Even men need to be aware of eye shadow
Even men need to know about eye shadows!
Our eyes are so precious and anything that interferes with our vision needs to be taken seriously.
Hopefully anyone who suddenly suffers from a dark shadow in their field of vision will think detached retina and seek urgent medical help.
However, there are less dramatic shadows and spots that can come into view that may also need investigating.
Floaters are small shapes that some of us can see wandering across our field of vision. They can appear as tiny shadowy dots, or long narrow threads or even as fragmented cobwebs, and can be definite or just noticeable as a vague shadow. As you move your eyes, the floaters usually move too, and they can move even when you are staring straight ahead, floating gently across your field of vision in any direction. There is also a tendency for floaters to sink downwards when you keep your eyes still.
The floaters are usually caused by tiny structures of proteins or other cell debris that have somehow become entangled in the vitreous jelly of the eye. When we are born, the vitreous is perfectly transparent but as we age, various imperfections and damage can occur.
They can also occur more in people with short sight, and after eye operations such as cataract removal.
Some floaters are so minor that you only rarely spot them; the brain can actually get used to having floaters within its vision and adapt accordingly, making them less intrusive. At the other end of the scale floaters can become a very annoying problem and affect vision. However, they don’t cause pain, will not harm the eye and generally do not indicate a serious change in your eyesight.
However, if floaters occur suddenly, or become more significant or intrusive, then they could be indicating a PVD, or a posterior vitreous detachment. This is more common than a retinal detachment and can be due to ageing. As we get older, the structures within our eyes change and this includes a change in the vitreous jelly. Initially our vitreous is made up mainly of water and collagen and is, as in its name, like a jelly. However, as we age this jelly can become more watery and begins to flow more readily and lose its shape. As a result, it stops clinging so tightly to the retina at the back of the eye and this change can be indicated by floaters that move more freely in its more liquefied state.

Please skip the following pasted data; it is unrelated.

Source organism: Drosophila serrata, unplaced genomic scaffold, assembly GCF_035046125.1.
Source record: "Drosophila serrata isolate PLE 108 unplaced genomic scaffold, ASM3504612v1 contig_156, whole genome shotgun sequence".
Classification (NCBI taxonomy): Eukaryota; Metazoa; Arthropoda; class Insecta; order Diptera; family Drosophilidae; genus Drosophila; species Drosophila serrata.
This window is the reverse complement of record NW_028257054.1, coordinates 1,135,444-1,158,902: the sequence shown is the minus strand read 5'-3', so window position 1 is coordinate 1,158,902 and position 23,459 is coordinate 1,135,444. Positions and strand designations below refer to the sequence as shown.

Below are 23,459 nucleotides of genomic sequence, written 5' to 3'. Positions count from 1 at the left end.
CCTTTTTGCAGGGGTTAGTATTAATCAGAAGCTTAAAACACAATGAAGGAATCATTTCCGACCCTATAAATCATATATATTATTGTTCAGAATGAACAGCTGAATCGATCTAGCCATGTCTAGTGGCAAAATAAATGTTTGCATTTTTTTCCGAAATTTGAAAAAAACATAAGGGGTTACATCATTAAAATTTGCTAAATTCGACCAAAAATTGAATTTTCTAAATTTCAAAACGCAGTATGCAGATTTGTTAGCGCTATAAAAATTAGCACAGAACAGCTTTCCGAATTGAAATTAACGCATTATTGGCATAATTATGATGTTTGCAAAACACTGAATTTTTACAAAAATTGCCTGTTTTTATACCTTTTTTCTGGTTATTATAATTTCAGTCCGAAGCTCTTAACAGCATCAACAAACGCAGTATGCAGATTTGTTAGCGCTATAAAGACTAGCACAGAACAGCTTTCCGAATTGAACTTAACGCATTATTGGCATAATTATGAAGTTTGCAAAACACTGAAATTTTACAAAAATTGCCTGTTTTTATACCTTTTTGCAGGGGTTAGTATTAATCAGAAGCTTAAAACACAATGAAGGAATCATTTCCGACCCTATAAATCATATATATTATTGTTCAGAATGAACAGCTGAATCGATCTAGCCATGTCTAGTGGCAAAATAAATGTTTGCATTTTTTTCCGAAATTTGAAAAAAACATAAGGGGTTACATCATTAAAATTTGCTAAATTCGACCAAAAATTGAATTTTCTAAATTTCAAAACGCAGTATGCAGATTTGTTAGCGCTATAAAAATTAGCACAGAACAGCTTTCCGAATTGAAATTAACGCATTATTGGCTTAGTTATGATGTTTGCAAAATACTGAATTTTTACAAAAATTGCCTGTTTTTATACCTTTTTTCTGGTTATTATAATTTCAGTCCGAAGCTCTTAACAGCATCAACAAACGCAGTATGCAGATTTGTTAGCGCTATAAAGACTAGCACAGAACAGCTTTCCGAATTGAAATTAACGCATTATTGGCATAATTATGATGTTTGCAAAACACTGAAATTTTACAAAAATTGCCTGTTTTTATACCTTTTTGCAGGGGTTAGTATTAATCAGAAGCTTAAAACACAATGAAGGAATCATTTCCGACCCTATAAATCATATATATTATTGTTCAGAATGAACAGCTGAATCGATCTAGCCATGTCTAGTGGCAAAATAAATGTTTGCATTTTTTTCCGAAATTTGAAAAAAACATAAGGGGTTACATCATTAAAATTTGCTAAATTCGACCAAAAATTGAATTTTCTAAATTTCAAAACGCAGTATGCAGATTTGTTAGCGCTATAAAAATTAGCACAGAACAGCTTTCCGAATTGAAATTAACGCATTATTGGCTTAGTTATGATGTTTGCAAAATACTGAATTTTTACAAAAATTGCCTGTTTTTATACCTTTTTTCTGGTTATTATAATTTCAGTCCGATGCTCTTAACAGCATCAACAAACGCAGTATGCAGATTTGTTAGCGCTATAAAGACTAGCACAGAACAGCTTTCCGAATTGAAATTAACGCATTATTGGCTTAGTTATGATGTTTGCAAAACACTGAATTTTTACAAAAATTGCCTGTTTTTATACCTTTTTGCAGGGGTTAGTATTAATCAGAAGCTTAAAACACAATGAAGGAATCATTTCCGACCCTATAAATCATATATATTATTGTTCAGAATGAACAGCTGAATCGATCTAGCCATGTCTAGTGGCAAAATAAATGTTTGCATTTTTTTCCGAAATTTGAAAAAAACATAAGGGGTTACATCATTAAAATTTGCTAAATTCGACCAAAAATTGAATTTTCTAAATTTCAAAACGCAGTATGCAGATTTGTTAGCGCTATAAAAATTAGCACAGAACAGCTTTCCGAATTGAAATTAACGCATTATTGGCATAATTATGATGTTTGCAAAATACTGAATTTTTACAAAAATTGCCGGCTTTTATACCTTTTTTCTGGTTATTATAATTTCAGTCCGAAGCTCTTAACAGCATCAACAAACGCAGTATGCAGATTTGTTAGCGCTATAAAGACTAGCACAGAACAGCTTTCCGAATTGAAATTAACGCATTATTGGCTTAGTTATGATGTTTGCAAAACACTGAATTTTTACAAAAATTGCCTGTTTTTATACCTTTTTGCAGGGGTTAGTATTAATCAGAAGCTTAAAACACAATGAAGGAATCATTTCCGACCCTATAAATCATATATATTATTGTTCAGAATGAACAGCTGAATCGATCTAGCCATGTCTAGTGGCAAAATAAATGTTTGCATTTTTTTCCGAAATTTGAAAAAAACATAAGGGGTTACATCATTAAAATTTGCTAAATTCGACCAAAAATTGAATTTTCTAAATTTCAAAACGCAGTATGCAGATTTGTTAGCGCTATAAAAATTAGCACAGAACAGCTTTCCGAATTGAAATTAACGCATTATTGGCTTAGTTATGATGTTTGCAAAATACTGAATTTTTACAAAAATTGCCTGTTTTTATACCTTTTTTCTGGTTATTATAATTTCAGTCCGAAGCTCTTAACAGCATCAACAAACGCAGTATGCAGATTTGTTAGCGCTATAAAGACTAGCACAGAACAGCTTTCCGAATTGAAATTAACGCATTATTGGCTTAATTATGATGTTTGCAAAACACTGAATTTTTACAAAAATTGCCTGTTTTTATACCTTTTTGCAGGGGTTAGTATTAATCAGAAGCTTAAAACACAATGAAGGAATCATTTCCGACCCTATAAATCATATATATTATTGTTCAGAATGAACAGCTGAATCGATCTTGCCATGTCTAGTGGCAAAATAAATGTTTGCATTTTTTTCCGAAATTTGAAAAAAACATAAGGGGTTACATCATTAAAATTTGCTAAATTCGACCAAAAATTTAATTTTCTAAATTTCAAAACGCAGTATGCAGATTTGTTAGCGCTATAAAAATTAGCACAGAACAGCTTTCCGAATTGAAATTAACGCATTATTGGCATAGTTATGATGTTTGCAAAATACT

However, if you suddenly develop floaters along with perhaps the occasional flash of light in your sight, this can indicate that the vitreous is pulling at the retina as it moves away. The retina reacts to the tug by sending a small electrical charge to the brain which results in a short, small flash of light.
The problem here is that it can be difficult to know if floaters and flashes are being caused by PVD or a sign of a tear in the retina and urgent specialist examination is needed - in the case of a torn retina time is crucial so that treatment can be given as quickly as possible to save vision.
If the problems are being caused by PVD, then it unlikely you will be offered any treatment. Occasionally laser treatment has been suggested for floaters but this is not recognised as a standard treatment and some results have indicated that this only partially helps reduce floaters in only a third of cases. There is also a surgical procedure known as a vitrectomy which removes the vitreous jelly but this is a major operation with understandable risks, so again is not a normally offered treatment.
Some people do find floaters difficult to live with as they can get in the way of some activities such as reading. There are various techniques that can be followed to help. For instance, gently moving your eyes around in a circular motion will create currents in the vitreous in the eyes which can help to move large floaters away from the direct field of vision.
The good news is that normal day to day activities or even extreme sports do not make PVD any worse and there is no need to avoid heavy lifting for example.
As always, with any concern about your eyes, seek an appointment with a qualified ophthalmologist as quickly as possible.
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